Step 6: Why these ingredients
You could just use oil as a conditioner. You can buy oil sold for that, and you can find recommendations to use olive or other food oil as a conditioner. But it's hard to avoid ending up with very heavily greased hair, unless you oil it first and then wash the oil out.
With a small amount of oil diluted in a larger amount of water, it becomes easier to distribute a small amount of oil through your hair. But you need a way to get the oil and water to mix. The xanthan gum and guar gum make that possible, but they have other functions as well:
The xanthan gum and guar gum:
1) Make it possible to mix the oil and water. I don't know how much of that is just a result of their thickening effect slowing the rise of oil to the top, and how much is a true emulsification effect, but in any case it seems to work.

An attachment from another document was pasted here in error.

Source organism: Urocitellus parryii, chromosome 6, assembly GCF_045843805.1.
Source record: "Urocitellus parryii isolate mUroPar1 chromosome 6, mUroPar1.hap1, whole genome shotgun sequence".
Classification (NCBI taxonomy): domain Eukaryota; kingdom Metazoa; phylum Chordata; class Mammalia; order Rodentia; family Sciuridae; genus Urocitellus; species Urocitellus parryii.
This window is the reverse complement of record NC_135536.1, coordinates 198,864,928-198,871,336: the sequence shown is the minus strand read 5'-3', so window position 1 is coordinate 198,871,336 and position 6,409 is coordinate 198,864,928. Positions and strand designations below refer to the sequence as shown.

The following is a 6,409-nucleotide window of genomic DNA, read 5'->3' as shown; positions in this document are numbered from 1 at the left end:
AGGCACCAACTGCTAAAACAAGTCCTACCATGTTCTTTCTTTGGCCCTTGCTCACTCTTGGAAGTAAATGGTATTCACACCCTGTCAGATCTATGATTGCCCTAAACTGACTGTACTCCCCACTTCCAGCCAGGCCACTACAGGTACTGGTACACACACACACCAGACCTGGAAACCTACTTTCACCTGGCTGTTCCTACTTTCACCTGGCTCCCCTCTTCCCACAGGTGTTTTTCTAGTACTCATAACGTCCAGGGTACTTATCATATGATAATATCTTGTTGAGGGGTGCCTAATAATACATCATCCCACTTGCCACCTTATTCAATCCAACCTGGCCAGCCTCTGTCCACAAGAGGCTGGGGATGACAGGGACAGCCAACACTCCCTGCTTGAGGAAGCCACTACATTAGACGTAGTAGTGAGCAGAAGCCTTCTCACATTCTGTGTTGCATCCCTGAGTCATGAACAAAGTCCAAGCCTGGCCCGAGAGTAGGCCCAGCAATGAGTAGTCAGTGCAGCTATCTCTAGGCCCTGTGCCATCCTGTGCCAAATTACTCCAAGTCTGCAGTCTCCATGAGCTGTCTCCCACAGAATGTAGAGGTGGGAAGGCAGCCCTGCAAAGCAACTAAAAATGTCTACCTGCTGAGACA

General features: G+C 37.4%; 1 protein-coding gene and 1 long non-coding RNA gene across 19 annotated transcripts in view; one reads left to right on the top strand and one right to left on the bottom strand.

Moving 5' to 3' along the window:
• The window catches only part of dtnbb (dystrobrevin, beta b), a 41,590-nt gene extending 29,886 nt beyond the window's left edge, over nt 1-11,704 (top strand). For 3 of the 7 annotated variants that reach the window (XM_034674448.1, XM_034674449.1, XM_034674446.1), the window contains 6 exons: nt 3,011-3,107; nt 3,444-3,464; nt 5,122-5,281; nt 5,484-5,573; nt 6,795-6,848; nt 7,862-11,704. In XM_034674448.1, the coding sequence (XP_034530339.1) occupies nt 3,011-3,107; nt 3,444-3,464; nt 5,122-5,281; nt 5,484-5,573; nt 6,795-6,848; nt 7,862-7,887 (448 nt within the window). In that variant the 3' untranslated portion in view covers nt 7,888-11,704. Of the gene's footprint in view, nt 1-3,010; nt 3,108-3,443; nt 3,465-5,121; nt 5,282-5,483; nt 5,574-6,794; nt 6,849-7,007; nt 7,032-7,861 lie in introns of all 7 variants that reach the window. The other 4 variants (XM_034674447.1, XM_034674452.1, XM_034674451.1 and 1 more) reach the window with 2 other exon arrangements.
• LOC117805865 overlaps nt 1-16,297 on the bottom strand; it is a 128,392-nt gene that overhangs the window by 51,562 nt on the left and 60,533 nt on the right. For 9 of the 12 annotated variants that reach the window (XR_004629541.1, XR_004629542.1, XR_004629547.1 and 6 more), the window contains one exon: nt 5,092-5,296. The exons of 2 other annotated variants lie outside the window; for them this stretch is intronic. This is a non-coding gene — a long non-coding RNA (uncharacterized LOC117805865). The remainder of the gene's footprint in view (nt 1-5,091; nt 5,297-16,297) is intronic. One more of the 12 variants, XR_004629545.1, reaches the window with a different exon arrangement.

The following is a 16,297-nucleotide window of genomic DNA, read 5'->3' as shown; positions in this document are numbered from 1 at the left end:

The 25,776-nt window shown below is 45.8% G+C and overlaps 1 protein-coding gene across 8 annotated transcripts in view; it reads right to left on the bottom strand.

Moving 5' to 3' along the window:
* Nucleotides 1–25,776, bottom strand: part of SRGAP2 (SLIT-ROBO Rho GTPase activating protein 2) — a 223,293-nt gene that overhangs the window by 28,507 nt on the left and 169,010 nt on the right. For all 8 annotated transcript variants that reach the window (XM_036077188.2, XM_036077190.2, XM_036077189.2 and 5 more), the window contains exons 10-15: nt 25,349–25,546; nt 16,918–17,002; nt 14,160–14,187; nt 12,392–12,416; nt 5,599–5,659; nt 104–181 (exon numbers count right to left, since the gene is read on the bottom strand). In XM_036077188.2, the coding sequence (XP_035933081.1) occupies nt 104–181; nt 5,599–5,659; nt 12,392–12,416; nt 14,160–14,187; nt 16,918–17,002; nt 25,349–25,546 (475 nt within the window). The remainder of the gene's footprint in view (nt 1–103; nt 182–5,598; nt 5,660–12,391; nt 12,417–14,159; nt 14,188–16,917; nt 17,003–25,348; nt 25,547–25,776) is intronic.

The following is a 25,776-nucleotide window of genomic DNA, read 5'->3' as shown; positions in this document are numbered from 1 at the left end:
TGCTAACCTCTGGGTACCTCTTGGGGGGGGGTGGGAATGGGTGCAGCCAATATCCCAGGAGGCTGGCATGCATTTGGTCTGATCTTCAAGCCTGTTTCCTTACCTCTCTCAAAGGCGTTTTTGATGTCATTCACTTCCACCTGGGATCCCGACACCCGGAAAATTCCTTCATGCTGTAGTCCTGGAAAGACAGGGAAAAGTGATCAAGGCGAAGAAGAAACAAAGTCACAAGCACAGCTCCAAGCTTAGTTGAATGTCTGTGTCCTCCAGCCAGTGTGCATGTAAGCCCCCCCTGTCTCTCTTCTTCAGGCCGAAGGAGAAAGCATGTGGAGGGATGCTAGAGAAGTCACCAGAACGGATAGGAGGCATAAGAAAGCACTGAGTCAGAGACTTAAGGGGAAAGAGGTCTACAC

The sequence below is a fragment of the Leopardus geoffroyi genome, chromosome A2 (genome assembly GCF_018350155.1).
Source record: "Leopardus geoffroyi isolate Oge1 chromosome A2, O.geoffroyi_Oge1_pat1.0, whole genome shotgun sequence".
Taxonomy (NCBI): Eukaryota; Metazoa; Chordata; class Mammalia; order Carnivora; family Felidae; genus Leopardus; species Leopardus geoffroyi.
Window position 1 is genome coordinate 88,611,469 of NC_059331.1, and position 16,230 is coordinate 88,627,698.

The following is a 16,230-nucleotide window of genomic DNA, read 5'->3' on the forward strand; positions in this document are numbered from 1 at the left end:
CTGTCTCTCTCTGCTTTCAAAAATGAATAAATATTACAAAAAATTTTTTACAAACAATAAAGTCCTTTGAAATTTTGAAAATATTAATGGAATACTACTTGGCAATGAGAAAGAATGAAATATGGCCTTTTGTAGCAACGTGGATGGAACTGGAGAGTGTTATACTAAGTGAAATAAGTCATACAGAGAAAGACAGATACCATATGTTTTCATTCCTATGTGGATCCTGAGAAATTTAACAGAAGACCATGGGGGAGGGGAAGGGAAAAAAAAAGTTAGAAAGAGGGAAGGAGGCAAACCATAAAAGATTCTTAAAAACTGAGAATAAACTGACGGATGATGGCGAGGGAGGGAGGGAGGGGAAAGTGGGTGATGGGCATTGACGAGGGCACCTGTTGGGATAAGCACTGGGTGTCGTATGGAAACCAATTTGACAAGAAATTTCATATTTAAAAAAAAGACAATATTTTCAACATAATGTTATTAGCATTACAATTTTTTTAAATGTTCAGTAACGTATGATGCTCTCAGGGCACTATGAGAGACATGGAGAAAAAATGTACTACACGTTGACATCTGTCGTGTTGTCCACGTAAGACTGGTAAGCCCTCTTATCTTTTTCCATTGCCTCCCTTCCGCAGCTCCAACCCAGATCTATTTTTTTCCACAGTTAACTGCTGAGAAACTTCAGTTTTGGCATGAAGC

2) Their thickening effect is also useful in creating a thick gel that can help get your hair to go where you want it to.
3) A thicker liquid is easier to apply--it will stick to a comb, and less of it runs between your fingers and down the drain when you try to use it in the shower.
4) In addition to making liquids thick, they also make them super slippery, to make combing easier.
You can read more about xanthan gum and about guar gum in Wikipedia .
I tried both olive oil and canola oil. The canola oil seemed to give a lighter feel, which I preferred, but the olive oil smells good and might tame your hair a little more if that's what you want. I think canola oil will last longer before it goes rancid. Jojoba oil is a vegetable oil that is mainly used in cosmetics. It might be a better choice, both because it works well and because it doesn't go bad. But I thought it was more convenient to use something I have on hand anyway and can get in the grocery store.